Antarctica, New Zealand and
some oceanic islands
• Wide diversity of diets and
habitats
• Teeth are specialized for
gnawing
– upper and lower incisors separated
from molars by a gap (no canines)
– incisors grow continuously
– enamel on front surface of incisors
but not on back = wears to a chisel
Douglas squirrel
Major Groups of
Rodents
Porcupine
• Springhaas
• Beaver, kangaroo
rats, gophers and
relatives
• Porcupines, guinea
pigs, capybaras and
relatives
• Mice, rats, gerbils
and relatives
• Squirrels and
relatives
Beaver
Bat Characteristics
• Found throughout the world, except in
polar regions
• Only mammal with true wings and
flight
• Two major ecological groups:
– Megachiroptera: eat fruit/nectar/pollen, in
Old World tropics, use vision (and thus
larger eyes)
– Microchiroptera: eat insects (or other
carnivorous diet), broadly distributed
around the world, use echolocation (and
thus larger ears)
Ungulate
Characteristics
(hoofed mammals)
• Large, barrel-shaped bodies
• Sideways-facing eyes
• Adaptations of teeth:
–reduced canines
–molars designed for crushing
plant material
• Thick skin usually covered in
hair, not fur
• Adaptations of feet:
–hooves made of keratin
–unguligrade: walk on tiptoes
–number of toes reduced to
one or three (odd-toed
ungulates) or two or four
(even-toed ungulates)
Japanese serow
in Woodland Park Zoo
Goat
Malayan
in Woodland
tapir
Park
in Woodland
Zoo
Park Zoo
Major Groups of Ungulates
• Order Even-toed Ungulates
– Pigs, peccaries, hippos
– Camels and llamas
– Ruminants (deer, giraffe, antelope,
gazelles, goats, cattle, sheep, buffalo)
• Order Whales, Dolphins, Porpoises
– New evidence that whales/ dolphins/
porpoises closely related to Even-toed
Ungulates (most closely to hippos)
• Order Odd-toed Ungulates
– Horses, tapirs, rhinos
Elephants - Physical characteristics
• Largest terrestrial animal: average height 11
ft at shoulder and average weight 5 tons
(male African savanna elephant)
• Second tallest terrestrial animal (after giraffe)
• Trunk (fused
African savanna elephant and Asian elephant
nose and
in Woodland Park Zoo
upper lip)
• Tusks (modified
upper incisors)
• Mammary glands
located between
front legs
• Large ears
What’s a Carnivore?
1. A member of the order Carnivora:
All stem from ancestors that
possessed four carnassial teeth:
sharp and bladelike upper premolars
and lower molars, used for cutting
meat and tendon
- Most modern Carnivora predators retained carnassials
- Carnassials in bears and raccoons became crushing teeth as
diets became more omnivorous
- Pinnipeds (aren’t always classified as members of the order
Carnivora) have reduced or absent carnassials
2. An animal that catches and consumes other animals
Non-Carnivora mammals, birds, reptiles, fish, etc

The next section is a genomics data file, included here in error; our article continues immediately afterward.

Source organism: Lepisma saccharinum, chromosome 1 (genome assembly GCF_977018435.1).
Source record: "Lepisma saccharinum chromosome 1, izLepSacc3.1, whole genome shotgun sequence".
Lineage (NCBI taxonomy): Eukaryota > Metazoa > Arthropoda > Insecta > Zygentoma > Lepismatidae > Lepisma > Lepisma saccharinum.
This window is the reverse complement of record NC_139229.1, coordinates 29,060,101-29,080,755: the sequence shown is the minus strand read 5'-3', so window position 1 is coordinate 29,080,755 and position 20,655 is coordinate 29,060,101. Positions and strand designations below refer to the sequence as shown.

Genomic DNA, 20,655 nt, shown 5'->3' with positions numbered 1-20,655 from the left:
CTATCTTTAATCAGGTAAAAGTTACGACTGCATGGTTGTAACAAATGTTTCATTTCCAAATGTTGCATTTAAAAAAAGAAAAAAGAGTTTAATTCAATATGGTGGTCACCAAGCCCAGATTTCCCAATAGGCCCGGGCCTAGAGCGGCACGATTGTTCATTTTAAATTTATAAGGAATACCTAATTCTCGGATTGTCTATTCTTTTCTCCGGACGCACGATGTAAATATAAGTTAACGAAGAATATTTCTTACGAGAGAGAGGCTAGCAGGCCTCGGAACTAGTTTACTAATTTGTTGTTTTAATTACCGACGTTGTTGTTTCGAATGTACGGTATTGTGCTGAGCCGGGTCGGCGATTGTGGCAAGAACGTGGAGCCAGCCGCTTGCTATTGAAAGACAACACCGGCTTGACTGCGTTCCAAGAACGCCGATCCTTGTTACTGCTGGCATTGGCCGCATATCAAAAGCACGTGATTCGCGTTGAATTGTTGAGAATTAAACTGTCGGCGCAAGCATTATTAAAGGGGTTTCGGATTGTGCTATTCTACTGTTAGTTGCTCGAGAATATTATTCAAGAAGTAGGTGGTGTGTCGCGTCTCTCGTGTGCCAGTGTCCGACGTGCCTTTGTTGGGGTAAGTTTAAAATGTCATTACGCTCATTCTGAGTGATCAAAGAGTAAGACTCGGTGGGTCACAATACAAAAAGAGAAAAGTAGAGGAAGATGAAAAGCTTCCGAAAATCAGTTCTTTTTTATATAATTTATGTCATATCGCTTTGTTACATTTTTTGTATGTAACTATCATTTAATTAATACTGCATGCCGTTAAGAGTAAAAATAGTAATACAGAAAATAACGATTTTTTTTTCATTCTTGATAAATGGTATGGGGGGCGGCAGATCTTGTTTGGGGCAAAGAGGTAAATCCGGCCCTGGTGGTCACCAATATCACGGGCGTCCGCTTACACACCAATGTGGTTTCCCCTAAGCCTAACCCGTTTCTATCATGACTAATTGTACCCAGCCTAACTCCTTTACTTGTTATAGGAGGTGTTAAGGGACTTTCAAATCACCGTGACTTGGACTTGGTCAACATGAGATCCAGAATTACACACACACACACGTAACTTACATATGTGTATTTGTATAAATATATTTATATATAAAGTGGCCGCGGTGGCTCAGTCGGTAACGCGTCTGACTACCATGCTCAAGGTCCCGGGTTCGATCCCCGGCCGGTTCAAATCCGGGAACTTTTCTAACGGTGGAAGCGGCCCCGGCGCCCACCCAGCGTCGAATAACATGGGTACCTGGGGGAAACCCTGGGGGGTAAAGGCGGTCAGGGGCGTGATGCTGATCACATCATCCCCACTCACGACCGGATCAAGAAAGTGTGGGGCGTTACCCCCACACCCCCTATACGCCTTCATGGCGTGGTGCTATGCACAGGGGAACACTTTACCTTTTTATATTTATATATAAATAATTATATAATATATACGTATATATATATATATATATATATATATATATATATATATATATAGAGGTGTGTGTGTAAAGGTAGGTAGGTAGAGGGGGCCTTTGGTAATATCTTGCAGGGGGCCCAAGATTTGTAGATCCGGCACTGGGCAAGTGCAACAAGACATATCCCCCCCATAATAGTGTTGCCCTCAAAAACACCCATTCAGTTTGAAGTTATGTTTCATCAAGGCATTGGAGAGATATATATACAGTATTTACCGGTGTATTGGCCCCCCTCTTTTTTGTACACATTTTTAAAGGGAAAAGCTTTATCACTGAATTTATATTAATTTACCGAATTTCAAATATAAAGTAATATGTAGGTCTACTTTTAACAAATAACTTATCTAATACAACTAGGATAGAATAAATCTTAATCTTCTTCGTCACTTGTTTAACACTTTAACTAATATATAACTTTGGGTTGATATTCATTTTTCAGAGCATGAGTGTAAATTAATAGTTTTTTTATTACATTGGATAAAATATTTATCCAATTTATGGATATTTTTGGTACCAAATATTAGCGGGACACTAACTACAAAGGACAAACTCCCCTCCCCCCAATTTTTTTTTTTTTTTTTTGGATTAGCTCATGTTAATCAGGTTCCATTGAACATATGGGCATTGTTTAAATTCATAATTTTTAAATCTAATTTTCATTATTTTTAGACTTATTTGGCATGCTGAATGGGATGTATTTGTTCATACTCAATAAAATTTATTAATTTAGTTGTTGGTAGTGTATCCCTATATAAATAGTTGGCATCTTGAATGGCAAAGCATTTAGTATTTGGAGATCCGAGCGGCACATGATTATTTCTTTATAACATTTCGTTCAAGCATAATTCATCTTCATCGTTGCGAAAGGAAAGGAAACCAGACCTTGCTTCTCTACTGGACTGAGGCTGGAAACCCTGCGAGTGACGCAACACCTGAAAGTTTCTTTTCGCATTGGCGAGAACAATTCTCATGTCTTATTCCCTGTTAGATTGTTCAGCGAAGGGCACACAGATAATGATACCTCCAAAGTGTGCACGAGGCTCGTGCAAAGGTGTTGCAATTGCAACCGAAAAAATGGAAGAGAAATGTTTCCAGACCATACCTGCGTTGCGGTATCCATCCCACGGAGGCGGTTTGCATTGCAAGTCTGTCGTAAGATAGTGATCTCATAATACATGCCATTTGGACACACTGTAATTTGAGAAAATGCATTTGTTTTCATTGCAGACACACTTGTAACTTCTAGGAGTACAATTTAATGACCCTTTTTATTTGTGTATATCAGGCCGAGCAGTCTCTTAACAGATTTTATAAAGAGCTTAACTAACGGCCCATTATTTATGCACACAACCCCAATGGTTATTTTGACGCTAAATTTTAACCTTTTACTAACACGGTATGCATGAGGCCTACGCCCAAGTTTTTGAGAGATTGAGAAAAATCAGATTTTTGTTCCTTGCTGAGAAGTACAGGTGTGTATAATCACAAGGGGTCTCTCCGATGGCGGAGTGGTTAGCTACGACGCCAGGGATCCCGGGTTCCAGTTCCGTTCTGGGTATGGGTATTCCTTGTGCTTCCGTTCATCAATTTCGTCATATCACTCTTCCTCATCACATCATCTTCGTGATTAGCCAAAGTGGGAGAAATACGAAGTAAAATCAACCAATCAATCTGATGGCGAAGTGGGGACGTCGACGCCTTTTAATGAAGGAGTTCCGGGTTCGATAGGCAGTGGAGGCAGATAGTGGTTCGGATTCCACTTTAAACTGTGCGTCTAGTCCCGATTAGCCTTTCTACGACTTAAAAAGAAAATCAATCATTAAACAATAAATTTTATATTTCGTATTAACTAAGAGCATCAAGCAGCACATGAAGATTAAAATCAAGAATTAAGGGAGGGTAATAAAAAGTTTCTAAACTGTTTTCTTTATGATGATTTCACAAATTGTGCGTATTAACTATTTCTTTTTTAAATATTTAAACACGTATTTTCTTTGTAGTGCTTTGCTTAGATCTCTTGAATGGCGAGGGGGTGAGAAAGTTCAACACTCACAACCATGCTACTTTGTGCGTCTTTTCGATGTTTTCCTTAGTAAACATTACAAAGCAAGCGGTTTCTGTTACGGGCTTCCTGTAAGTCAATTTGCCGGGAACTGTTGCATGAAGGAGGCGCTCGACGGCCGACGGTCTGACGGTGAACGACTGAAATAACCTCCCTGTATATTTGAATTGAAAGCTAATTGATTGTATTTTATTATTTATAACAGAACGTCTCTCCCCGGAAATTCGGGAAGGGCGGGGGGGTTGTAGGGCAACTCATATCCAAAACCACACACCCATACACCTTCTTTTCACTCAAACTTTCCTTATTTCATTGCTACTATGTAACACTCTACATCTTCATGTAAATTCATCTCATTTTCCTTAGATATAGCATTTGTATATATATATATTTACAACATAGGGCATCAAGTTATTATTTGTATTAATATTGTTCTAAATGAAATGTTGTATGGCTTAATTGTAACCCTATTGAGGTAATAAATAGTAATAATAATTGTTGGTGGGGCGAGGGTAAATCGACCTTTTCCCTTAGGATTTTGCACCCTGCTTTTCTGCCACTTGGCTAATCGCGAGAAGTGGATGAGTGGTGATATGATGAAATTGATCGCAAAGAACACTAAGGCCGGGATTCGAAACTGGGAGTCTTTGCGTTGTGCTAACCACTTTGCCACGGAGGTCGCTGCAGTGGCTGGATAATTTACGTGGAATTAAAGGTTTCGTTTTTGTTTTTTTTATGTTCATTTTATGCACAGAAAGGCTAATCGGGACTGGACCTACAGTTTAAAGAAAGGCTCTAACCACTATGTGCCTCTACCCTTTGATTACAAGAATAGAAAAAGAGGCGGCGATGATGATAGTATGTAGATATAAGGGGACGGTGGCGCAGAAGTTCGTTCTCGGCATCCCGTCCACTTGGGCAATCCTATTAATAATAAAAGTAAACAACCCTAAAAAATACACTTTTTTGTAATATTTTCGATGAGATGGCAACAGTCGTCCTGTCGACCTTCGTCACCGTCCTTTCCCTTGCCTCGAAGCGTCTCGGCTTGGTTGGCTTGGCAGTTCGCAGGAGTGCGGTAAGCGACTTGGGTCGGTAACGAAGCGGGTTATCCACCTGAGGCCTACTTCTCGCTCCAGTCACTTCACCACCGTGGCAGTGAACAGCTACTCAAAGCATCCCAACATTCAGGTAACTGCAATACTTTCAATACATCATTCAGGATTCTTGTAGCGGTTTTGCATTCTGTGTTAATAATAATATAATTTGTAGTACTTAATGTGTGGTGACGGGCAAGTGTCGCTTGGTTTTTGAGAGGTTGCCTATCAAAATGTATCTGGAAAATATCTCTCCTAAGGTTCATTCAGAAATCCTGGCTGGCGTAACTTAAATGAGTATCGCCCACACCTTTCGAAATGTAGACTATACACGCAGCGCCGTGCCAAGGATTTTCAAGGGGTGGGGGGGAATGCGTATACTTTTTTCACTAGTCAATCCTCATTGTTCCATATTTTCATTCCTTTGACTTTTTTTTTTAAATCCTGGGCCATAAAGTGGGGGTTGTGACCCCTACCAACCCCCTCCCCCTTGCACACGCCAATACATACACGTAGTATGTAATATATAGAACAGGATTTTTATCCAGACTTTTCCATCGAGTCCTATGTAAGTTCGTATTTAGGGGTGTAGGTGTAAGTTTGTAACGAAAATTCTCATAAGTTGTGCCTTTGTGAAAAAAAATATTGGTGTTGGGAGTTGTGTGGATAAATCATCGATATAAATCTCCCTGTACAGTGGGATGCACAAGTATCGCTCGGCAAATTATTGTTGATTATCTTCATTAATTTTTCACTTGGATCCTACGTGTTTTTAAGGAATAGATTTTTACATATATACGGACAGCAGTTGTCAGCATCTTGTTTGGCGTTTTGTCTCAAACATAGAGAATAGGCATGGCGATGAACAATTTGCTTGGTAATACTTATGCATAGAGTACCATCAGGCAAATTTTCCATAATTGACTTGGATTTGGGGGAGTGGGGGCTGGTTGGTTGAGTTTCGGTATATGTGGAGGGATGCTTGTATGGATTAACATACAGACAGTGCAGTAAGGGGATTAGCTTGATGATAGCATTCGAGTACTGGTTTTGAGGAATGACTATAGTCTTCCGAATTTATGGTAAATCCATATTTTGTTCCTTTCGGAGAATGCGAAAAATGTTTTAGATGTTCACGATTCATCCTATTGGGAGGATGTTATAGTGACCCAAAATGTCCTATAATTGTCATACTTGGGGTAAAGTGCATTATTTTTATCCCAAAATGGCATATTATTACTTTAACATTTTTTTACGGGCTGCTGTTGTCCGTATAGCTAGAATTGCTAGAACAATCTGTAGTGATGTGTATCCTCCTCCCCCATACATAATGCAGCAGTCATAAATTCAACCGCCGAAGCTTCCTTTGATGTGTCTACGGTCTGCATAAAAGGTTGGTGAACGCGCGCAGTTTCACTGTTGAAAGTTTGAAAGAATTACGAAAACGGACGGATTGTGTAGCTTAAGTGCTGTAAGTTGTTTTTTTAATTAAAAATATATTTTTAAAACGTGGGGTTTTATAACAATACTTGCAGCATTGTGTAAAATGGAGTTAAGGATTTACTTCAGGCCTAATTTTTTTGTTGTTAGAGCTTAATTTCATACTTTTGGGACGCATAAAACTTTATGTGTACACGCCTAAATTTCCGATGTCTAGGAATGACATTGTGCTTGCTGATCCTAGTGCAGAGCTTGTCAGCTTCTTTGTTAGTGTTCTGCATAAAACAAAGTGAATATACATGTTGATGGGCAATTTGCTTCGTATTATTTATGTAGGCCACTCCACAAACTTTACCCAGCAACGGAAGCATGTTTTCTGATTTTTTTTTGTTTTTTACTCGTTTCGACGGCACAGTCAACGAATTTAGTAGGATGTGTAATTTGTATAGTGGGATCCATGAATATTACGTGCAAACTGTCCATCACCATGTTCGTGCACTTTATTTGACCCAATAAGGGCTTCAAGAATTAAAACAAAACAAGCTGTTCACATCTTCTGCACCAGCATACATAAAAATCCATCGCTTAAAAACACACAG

-
Orcas are mammals that eat a variety of aquatic prey
Raptors are birds that hunt and kill with their feet
Snakes are reptiles that use constriction or venom to kill their prey
Piranha ambush prey in rivers
General Carnivore Characteristics
• Extremely diverse group
-Smallest carnivore: least weasel at 1 to 2.5 oz (30 to 70 g)
Largest land carnivore: polar bear at 800 to 1400 lb (360 to 635
kg)
Largest aquatic carnivore: elephant seal, averages 5000 lb (2270
kg)
-Vary from mostly carnivorous diet (jaguars) to mostly herbivorous
diet (giant panda). Most will scavenge if given the opportunity.
-Some are solitary; others live in packs
• Acute senses: excellent vision, hearing and sense of smell
Carnivore Characteristics
continued
• Built for running: small, suspended collarbone allows for
long strides, fused wrist bones provide shock absorption
(and support for climbing and grappling)
- Some can run long distances, others are rapid sprinters that
use their speed to overcome their prey
• Territorial: use scentmarking to form territory boundaries
- All carnivores have special anal
glands that emit secretions, also
mark territory with urine
• Specialized reproductive
anatomy: males in all families,
except hyenas, have a penis
bone to prolong copulation
Order: Carnivora
Family members (common names)
Cats
Civets, genets
African palm civet
Mongooses
Fossa, Malagasy carnivores
Hyenas
Aardwolf
Dogs, foxes, wolves, coyote
Bears
Giant panda
Raccoons, coatis, kinkajou
Red panda
Weasels, badgers, otters, fishers, wolverines
Skunks
Eared seals, sea lions
Earless seals
Walrus
Primate
Characteristics
The following apply to
most primates:
• Opposable first digit
on hands and feet
• Social animals
• Arboreal part or all
of the time
• Color vision
• Omnivorous
DeBrazza’s guenons
Primate Characteristics
(continued)
• Forward facing eyes allows for stereoscopic
vision (ability to judge distance)
• Five digits on each limbs; usually with nails
• Longer gestation, reduced number of
offspring
• Increased complexity of brain
Drawings by Sue Cockrell
Apes
Prosimians
Primates
New World monkeys
Old World monkeys
Orders of Mammals in Washington
• Marsupials –
opossum (1)
• Rabbits, hares
(8)
• Rodents (51)
 Bats (16)
• Shrews, moles (12)
 Carnivores (25)
 Even-toed ungulates
(7)
• Whales, dolphins,
porpoises (26)
Pygmy rabbit
California sea lions
*Includes introduced species (9)
Source: Burke Museum,
http://www.washington.edu/burkemuseum/collections/mammalogy/ma
mwash/mamwash.html
Mammal Conservation
One in every four mammals faces a high
risk of extinction in the near future
(IUCN Species Survival Commission,
2004)
Factors leading to species declines:
1. Habitat destruction
2. Introduced species
3. Pollution
4. Over-exploitation
5. Global climate change
All these factors are related to human
population growth and consumption of
resources
Mammal Conservation
• Though not the largest group of
organisms, mammals represent a wide
diversity of adaptations and fill
important niches in ecosystems across
the planet
• Mammals can be “flagship species” for
conservation—people identify with and
care about cute, furry animals!
Endangered mammal photo galleries:
• http://www.iucnredlist.org/info/gallery2
006
• http://www.arkive.org/species/GES/ma
mmals/
Woodland Park Zoo—2011
Photo Credits:
Photos by Woodland Park Zoo staff:
All photos by K. Remine, M. White or J. Mears unless
otherwise noted.
All photos property of Woodland Park Zoo. All rights
reserved.
Other photos/illustrations:
All echidna photos courtesy of the Tree Kangaroo
Conservation Program
Primate characteristics illustration by Sue Cockrell
All rights reserved.
Mexican free-tail bats